A group of superheroes from marginalized backgrounds unite to protect the underprivileged from systemic abuse of power.
Notes on This Title
Tremor (Roshanna Chatterji) identifies as asexual in The Movement #10, and indicates that she may be aromantic as well.
“Gail Simone throws a lot of thoughts into The Movement. Some of those concepts come through fairly clearly, like the communication between the team of super-powered individuals and their quest to right a perceived wrong. Other concepts, like the widespread nature of the recording technology and its use, clearly have established roots in Simone’s unseen notes and/or future issues of this title. The characters themselves are all filled with teen angst and out to violently prove the world wrong, but only if they can rub authority’s collective noses in the dirt first. None of the characters provide a truly compelling reason for readers to care about their success or failure. The story itself seems driven to use one wrong to right another wrong, which just adds up to more wrongs.” (Source: CBR)
“On its face, The Movement is billed as a super-heroic extension of the Occupy movement that took root last year (and has since quieted in the media), but in reality, the title reflects far more than that narrow worldview. Set in an economically depressed Coral City — specifically its most ignored and crime-ridden ten blocks — the title introduces us quickly to city rife with corruption, but not of the kind organized by the likes of the Penguin or Lex Luthor. Rather, this corruption is of the sliding scale, with police individually taking advantage of suspects’ vulnerabilities, in a way that speaks to the worsening of human nature more than absolute villainy. This is not to say the police are framed as unilaterally corrupt, for both the force and its newfound opposition in the hacker group Channel M are wading in the shades of grey quite effectively. The makings of noble heroism and abusive power are in evidence on both sides of the equation.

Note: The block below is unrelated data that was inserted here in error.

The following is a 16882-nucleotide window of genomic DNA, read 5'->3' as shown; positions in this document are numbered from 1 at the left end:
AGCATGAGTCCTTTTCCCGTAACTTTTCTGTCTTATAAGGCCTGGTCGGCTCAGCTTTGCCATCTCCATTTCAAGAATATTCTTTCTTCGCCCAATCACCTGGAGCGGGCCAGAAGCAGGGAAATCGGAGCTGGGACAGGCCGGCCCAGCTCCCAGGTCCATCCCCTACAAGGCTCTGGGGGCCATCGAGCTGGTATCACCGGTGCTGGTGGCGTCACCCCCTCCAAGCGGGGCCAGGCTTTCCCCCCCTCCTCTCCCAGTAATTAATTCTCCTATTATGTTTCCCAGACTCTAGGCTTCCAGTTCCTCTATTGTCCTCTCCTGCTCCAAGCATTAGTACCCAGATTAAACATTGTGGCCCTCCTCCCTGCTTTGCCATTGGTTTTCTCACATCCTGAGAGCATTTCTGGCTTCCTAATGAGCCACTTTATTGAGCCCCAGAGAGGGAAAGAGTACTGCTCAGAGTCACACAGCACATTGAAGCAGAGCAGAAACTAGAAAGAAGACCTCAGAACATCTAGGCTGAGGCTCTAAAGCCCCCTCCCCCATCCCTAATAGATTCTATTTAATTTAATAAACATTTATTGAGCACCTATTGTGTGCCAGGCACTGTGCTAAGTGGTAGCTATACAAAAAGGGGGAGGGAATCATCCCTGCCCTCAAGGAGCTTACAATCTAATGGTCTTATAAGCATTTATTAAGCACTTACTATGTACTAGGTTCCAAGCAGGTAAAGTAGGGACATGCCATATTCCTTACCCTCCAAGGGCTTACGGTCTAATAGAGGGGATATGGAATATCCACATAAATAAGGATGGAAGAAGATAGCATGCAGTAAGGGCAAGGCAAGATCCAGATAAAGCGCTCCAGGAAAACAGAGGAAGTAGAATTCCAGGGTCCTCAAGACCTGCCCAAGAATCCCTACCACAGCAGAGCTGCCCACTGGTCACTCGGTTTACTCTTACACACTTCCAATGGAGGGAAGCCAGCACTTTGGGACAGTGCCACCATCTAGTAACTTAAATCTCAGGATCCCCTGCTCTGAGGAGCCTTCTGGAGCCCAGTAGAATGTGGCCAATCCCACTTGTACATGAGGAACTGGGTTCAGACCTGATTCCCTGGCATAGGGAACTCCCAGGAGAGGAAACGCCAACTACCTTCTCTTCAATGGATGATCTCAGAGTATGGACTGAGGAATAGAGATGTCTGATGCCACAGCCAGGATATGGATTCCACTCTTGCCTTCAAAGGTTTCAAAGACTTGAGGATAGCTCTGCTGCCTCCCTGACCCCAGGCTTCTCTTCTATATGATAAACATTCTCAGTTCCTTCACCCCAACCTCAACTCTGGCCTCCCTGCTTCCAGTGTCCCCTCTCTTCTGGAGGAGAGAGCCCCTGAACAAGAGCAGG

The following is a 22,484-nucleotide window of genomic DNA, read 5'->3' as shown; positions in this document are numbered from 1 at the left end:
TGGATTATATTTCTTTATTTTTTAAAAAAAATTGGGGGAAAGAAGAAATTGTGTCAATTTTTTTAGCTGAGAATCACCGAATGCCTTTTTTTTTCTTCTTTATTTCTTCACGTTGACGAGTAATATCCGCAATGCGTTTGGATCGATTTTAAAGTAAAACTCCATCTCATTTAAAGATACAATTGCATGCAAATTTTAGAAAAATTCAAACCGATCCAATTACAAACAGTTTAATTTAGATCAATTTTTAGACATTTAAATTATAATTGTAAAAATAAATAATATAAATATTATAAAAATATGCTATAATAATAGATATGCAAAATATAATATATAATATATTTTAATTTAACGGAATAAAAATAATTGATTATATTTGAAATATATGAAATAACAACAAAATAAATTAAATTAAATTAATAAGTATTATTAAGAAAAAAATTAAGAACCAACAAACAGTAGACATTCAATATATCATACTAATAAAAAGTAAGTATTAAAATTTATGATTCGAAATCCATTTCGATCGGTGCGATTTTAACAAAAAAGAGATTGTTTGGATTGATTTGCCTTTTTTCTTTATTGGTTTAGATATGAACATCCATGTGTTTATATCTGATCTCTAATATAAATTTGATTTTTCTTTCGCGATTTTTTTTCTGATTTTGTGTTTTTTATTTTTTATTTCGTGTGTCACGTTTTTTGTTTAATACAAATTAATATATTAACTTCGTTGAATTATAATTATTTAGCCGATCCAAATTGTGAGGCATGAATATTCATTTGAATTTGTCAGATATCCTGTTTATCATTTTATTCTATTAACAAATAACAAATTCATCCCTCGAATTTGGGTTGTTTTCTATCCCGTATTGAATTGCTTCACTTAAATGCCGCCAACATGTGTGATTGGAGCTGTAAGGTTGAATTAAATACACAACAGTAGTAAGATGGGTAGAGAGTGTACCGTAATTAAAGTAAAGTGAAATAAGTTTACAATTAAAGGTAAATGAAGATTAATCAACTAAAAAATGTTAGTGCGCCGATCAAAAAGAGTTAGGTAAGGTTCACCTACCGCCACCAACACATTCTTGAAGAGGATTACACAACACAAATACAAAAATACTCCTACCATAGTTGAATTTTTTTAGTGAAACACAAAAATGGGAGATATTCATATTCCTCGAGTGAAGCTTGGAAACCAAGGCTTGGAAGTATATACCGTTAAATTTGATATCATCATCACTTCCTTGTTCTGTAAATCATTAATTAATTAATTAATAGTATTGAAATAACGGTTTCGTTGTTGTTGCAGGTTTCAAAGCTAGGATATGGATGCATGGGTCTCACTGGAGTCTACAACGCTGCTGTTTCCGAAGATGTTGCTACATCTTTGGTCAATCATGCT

Simone introduces a cast of characters nearly completely new in rapid fire, but manages to exhibit just enough about each to intrigue and round out this peek into the world of Coral City. Agents of an as yet unknown leader, mechanically-winged Katharsis (from Simone’s own Batgirl) and earthquake-inducing Tremor (an unbenched cast member of the much missed Secret Six) are joined by a rat-commanding teenager named Mouse and the psychic projectionist Virtue to quickly develop a cast full of much-needed diversity, both ethnic and in personality and powers. On a mission to rescue presumed suspect Burden, who’s own first appearance is perfectly indicative of Simone’s trademark dark humor, the team stands their own and harkens back to some of the brightest moments of the 1960s Teen Titans, where teenagers stood for something more idealistic than the establishment ever could allow. In that sense, the title already is beginning to blend a necessary cynicism about 21st century authority with the determination of millennial optimism, making the world as complex and deeply intriguing as our very own from the start.” (Source: Comicosity)
“While Simone throws out a lot of ideas, only some of them stick, and there’s hardly enough space to contain those that do. This and a few other misteps, such as the cliched dirty cops and the Movement’s questionable motives, keep “The Movement” from achieving “must read” status out of the gate. However, the intriguing new heroes,the strong first impression of Coral City, and William’s dynamic and engaging art, make this a book that stands out among the New 52’s standard brand of doom and gloom. If you’re going to do a book about how grim the world is, this is a fine way to start.” (Source: Multiversity Comics)